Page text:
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Stress from the COVID-19 pandemic can easily multiply problems for children who have experienced trauma in their young lives.
Known as an Adverse Childhood Experiences or ACEs, it can include all types of abuse, neglect and traumatic experiences. Upheavals in a family’s work, school, financial and social situations because of COVID-19 has created or intensified many adverse experiences for children.
Dr. Angelica Robles of Novant Health Developmental & Behavioral Pediatrics answered questions about ACEs, and how it affects children, parents and communities:
Are ACEs more prolific since the COVID-19 pandemic began in March? If so, why?
There are so many stressors. This is probably one of the biggest stress-provoking periods in our lifetime. I would definitely expect there to be more adversity that children are experiencing. We're not able to measure the exact numbers right now, but I know probably within the next year or so we'll be able to get more data to tell us that. We definitely theorize that there has to be an increase in these cases because of everything going on right now.
Which adverse childhood experiences (ACEs) are more likely to occur now, based on what kids are going through with parental job loss, work and school schedules, the compacting of families at home, etc.?
All of them have probably increased. A large study in the mid-1990s for Kaiser Permanente focused on certain ACEs including abuse, neglect, mental illness in the family, use of substances or alcohol in the family, domestic violence, having a parent in jail, current separation or divorce, or death of a parent or sibling.
We're most concerned about kids who don't have the outlet and the support of school. That's a big one, where you have teachers and school staff that can really look at them and see maybe there's something going on with the child at home. They are usually the mandated reporters that call Child Protective Services or DSS to share concerns. There's been a big decline in reports of child abuse. Some states are saying it's been half the normal rate. The big concern is that a lot of these are going unreported and kids are stuck in those situations at home.
What are some other concerns?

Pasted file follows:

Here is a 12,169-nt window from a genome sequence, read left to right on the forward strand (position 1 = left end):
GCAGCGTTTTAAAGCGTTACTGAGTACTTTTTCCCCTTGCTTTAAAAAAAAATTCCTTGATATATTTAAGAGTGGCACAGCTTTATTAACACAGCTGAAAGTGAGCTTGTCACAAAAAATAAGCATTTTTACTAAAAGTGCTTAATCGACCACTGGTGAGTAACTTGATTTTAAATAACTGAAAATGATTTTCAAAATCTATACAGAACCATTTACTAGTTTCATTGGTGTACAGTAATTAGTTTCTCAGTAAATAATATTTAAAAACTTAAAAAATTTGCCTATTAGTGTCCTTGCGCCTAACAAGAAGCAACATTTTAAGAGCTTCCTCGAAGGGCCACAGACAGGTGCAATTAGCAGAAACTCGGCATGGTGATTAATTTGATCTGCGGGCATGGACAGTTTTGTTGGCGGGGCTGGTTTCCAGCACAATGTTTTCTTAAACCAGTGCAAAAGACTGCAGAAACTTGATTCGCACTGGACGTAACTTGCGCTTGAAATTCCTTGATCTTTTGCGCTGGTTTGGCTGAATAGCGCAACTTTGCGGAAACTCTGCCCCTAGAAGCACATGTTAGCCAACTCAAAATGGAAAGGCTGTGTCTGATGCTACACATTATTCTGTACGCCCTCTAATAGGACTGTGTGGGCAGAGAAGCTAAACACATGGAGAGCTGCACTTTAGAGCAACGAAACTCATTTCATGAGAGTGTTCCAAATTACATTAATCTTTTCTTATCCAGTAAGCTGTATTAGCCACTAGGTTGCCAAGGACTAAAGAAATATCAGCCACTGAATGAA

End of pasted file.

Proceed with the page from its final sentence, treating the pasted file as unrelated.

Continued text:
Other things that could be adversities include a lack of food, which is related to the economy being down and unemployment, along with being out of school where many children get meals for the day. I know some places have tried to help by providing meals, even through the schools themselves, but it's still a hardship.
Does ethnicity affect the prevalence of ACEs?
Absolutely. Before the pandemic, ACEs were noted more in minority children. Despite what socio-economic standing they had or anything else, minority backgrounds were definitely the highest at risk for having more ACEs compared to white children.
Another thing that COVID-19 has really shown is the disparities and highlighted a lot of the challenges we have in access to health care and need, in general. There has been a lot of data showing increases in COVID-19 cases among minority groups, kind of reflecting the disparities in health care access and poverty.
Has domestic violence risen during the pandemic, either against children or witnessed by them?
It is a little too early to tell, and there isn’t any data yet. But, any time there is a financial hardship or unemployment increases, you're going to see more domestic violence reported. This has been the biggest unemployment rate we've had in our lifetime, so I would definitely expect that to rise.
What can we do as a society and as adults, to help children dealing with additional stress these days?
We're all dealing with a lot of stress, and the children see that. As the parent or caregiver, try to ensure that you're taking care of yourself, your mental health as much as you can. Try to cope with your stress in a positive way, whether that’s by connecting with a friend or a counselor, someone in your church or community that you have relationships with where you can release some of that stress in a good way.
It's important to take care of your mental health because you'll be able to take better care of your child. The parent and caregiver is the person in the child's life who can be the biggest protective factor. Once you take care of yourself, check in with your child and see how they're doing, what their understanding of everything is, and just try to talk through it with them. The strongest protective factor for them is to have that strong positive relationship with you.
In the community, I hope that we would be able to offer supports to these families, by providing food or some respite to get them a break. We can't physically be close together, but we don't want to lose that social connection. That's so important within the community, trying to help each other out as much as we can.
How do you convey to children of different ages that the pandemic will end and many situations eventually will improve?
Some of the younger school-age children are stressed because of all the change in their routine and everything being thrown for a loop. Try to ask them what they think is going on, their understanding of everything.
Provide them information, not more than they need to know, but enough to let them know `OK, maybe we have to be healthy and keep each other safe by washing hands, wearing masks and school might look a little different for now.’
For teens, they're definitely having a lot of challenges because they're so social in nature. Talk to them and see where they're at, what they're most concerned about, and what they're able to understand. Try to be there for them.